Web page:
- The Washington Times - Monday, December 10, 2018

The world is decidedly against immigration, with people in nearly every major economy saying they would rather see reductions than increases in the numbers of migrants their nation admits each year, according to a new global survey released Monday.

The U.S. is among the most generous, yet even here, just 24 percent want more immigration compared to 29 percent who want less, according to the Pew Research Center survey of 27 countries.

Another 44 percent of Americans say the current level is right — meaning that combined, 69 percent would oppose the kinds of increases most lawmakers on Capitol Hill are contemplating.

The findings come as most countries signed onto the Global Compact for Safe, Orderly and Regular Migration, overseen by the U.N.’s International Organization for Migration. The U.S. is not a party to the compact, which aims is to create standards for respecting human rights of refugees and would-be immigrants amid a massive wave of global migration.

In Greece and Italy, both major recent destinations for refugees from elsewhere along the Mediterranean, more than 70 percent of residents wanted less migration.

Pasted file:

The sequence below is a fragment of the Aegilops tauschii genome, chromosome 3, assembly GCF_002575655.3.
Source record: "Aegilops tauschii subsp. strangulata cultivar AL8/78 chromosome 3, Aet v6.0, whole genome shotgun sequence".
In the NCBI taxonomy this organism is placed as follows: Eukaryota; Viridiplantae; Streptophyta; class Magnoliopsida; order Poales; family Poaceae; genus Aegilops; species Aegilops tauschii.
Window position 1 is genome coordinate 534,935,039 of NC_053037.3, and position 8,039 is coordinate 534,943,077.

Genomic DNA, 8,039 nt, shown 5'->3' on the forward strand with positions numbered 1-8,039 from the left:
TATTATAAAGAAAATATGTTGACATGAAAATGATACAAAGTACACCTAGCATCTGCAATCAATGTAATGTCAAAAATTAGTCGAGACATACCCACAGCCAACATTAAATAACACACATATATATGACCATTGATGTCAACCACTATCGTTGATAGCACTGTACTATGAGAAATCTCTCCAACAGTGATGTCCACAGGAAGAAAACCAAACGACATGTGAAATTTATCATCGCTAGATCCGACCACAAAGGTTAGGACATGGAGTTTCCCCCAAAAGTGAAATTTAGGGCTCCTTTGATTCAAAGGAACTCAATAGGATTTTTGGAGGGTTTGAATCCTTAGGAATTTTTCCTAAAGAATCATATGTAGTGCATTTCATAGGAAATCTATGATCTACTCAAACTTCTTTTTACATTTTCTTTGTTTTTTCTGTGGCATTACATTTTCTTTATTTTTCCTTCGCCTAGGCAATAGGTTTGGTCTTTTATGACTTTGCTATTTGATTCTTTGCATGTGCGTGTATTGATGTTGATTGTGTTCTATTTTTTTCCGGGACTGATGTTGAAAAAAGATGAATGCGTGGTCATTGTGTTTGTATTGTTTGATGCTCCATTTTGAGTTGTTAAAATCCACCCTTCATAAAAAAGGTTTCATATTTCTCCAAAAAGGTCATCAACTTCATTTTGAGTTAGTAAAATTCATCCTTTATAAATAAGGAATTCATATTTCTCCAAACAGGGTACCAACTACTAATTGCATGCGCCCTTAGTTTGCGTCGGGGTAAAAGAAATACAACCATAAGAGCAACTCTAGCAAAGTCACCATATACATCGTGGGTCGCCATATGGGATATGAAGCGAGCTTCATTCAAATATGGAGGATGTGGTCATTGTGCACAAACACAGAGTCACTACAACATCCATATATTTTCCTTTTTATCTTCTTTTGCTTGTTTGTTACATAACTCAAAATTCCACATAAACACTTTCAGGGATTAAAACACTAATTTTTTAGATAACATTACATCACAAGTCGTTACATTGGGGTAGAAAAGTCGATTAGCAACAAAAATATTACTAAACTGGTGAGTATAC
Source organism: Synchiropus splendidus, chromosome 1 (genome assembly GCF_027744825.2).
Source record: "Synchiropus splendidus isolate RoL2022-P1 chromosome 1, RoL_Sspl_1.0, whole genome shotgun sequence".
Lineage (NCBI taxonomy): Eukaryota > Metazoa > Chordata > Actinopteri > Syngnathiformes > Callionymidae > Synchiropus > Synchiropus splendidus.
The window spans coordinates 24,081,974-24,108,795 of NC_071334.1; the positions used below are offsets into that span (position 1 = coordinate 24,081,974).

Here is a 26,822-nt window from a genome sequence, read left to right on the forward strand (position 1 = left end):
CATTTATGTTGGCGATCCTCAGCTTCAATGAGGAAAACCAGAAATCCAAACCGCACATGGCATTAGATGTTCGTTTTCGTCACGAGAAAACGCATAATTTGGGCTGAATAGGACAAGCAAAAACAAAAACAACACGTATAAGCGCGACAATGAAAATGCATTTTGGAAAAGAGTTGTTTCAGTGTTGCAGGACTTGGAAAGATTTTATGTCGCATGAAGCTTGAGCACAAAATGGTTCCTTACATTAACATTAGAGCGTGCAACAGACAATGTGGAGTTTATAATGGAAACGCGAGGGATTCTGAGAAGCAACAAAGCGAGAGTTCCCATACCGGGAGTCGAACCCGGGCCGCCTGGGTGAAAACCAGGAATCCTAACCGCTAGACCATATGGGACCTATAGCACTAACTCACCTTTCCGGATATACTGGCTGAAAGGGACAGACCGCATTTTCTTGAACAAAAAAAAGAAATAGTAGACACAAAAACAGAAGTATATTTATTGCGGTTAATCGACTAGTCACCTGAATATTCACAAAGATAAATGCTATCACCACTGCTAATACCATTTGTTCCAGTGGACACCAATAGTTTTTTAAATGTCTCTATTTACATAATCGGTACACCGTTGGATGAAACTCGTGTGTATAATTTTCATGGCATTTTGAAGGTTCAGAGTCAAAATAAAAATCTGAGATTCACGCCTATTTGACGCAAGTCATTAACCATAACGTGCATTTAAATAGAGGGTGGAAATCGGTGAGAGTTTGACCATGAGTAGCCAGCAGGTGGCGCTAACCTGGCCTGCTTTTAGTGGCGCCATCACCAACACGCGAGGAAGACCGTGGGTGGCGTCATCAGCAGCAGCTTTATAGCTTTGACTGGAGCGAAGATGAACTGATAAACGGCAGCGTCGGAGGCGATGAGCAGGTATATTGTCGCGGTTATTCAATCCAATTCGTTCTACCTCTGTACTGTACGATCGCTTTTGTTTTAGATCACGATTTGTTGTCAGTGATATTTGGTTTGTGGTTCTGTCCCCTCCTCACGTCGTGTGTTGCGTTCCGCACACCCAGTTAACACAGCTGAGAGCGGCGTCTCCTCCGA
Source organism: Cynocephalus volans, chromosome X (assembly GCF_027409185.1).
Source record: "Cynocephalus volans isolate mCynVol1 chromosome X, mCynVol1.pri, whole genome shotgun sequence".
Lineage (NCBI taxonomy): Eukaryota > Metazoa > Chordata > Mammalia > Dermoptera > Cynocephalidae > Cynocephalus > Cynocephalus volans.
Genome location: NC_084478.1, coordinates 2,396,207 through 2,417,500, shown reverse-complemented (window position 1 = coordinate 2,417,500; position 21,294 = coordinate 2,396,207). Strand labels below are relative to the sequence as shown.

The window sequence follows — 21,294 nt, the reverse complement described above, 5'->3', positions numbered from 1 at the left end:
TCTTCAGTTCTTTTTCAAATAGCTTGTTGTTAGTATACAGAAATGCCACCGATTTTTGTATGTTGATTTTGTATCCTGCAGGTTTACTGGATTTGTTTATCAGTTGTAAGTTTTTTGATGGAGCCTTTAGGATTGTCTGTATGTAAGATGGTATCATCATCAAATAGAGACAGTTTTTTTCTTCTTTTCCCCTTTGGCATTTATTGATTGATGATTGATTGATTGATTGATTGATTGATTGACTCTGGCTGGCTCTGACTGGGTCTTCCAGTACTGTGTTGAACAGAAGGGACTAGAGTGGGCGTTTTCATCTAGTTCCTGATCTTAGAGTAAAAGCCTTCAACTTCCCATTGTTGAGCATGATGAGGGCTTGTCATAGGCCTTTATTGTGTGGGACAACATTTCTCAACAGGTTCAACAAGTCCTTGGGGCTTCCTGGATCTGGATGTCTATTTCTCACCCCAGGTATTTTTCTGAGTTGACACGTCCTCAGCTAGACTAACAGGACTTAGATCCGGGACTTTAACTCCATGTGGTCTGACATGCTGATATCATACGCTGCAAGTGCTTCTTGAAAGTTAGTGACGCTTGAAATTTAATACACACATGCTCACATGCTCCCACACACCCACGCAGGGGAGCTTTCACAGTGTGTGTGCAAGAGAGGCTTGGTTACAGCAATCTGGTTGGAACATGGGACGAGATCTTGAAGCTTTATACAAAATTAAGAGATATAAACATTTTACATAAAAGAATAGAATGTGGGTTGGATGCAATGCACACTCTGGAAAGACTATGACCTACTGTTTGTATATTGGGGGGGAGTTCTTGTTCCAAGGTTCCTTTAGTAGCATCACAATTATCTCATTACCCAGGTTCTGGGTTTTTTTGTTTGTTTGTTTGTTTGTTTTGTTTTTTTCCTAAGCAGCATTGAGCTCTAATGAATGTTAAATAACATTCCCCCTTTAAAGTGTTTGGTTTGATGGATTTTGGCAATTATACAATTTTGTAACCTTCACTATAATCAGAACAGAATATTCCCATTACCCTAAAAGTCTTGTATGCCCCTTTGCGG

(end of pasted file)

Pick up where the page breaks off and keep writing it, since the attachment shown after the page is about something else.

Pew didn’t ask, but a staggering 45 percent of Hungarians in the survey offered that they wanted zero immigration. So did 27 percent of Greeks, 18 percent of Polish residents and 15 percent of Italians.

In the U.S. that figure was just 4 percent.

Levels of immigration have been a controversial part of U.S. policy for years, with the consensus among policymakers in Washington — both Republicans and Democrats — that high immigration is a good thing.

The general public, though, has for decades been more skeptical, viewing migrants as competitors for jobs and, in some cases, a crime and safety risk.


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